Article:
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wind generator

thank you for your in put, I''ll check out the KISS., as well as Aerogen. What about the high winds (50mph and above) is there a break needed?
Rich
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Old 09-11-2003
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wind generator

thank you for your reply. re. the mounting, I have a 46''6" catamaran (25'' beam), any recomened mounting to keep it quiet?

Rich
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Old 09-11-2003
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wind generator

In high winds, each unit has its own method of handling the additional power. Some recommend you secure the unit (i.e. tie up the blades) for wind above 35 kts--OK when you are on board, not good if you have left and a thunderstorm comes up. Some units have actually run through very high winds--gales and near-hurricanes. Others have some kind of brake. On one unit, I believe the Air X, the blades "stall" (meant in a aerodynamic sense) thereby creating a very loud and obnoxious sound. One element I do like, that some units have, is an "off switch" that applies an electrical brake to the unit and stops the blades. It always seems a little chancy to turn the unit around and stop the blades with the wind. You pays your money and takes your choice.......

For mounting, some recommend a layer of heavy rubber under the mount to dampen noise and vibration, and rubber under the side-support mounts where they attach to the pole. Mine is right above our heads over the aft cabin and you can hear it, but its not too bad, and like anything else, you soon get used to it.
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Old 09-12-2003
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wind generator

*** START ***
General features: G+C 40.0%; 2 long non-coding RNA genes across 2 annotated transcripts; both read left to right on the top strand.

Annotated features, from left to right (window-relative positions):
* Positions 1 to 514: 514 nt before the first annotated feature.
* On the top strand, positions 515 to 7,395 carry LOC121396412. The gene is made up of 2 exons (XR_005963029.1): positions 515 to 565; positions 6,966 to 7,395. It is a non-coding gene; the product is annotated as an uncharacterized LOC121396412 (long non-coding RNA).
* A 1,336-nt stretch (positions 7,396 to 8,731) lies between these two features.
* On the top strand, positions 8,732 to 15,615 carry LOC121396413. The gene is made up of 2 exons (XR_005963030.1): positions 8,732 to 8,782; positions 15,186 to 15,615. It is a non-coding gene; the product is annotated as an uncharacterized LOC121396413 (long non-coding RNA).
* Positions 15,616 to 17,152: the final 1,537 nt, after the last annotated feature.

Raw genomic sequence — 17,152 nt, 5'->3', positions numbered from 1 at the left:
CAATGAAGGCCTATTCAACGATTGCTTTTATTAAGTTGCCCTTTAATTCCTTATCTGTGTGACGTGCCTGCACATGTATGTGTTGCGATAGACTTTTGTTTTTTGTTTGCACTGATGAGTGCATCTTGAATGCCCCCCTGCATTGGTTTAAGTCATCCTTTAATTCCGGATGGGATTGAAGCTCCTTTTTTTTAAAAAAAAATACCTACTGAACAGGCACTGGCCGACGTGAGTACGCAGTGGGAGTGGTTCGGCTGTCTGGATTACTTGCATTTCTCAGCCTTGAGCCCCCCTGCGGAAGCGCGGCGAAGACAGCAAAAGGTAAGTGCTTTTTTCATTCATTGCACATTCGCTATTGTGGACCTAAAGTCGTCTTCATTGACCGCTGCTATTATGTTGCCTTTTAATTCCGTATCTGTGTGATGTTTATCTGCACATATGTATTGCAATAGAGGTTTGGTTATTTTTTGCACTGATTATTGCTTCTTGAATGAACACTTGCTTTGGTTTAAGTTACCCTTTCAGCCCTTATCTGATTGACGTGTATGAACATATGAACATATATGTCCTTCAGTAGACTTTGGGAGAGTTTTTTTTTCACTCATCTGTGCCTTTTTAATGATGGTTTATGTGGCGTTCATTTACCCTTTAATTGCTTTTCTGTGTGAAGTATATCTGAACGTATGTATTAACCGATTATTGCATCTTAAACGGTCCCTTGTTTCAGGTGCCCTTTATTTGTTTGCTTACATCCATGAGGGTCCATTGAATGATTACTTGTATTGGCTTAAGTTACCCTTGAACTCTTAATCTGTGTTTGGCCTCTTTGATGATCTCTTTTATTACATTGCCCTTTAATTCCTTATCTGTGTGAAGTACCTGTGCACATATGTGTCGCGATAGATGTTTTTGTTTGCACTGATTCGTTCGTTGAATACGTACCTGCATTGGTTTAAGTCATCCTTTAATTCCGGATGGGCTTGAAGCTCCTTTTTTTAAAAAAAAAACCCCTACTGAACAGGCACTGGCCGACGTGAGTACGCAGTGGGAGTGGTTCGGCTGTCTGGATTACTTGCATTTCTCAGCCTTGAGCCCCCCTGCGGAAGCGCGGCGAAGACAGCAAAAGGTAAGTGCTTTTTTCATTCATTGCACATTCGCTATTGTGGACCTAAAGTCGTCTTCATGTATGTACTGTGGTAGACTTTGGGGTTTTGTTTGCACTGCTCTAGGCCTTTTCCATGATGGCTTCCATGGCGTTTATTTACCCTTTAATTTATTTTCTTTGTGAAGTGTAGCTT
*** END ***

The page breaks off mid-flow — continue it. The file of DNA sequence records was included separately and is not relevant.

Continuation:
A couple of additions:

Some wind gens have more than one way to eliminate overspeeding. The Air-X will shunt its output back into the stator and stall the wind gen provided a switch is installed for this purpose. The blades also begin to stall out as wind speed accelerates but that''s to keep the amps being generated low enough not to damage things (e.g. when ashore and the switch is not left thrown).

Re: the KISS, keep in mind it''s built by Trini teens down in Chaguaramas. There''s been a lot of griping over the years about the build quality...tho'' it''s hard to know what to do with this info since obviously this isn''t an issue for every single unit sold.

I couldn''t agree more with the comment about customer service. When our earlier model AirMarine burned out (the overload switch was overcome by extremely high winds in a convective blow in the Caribbean), it was a joy to have an 800# to call, a tech who could answer my questions, an inexpensive electronic upgrade offered, and the whole thing taken care of in a week - from the Caribbean (Puerto Rico, actually). I think the larger AeroGen units look very nice...but wonder what kind of customer service a U.S. customer can expect.

Jack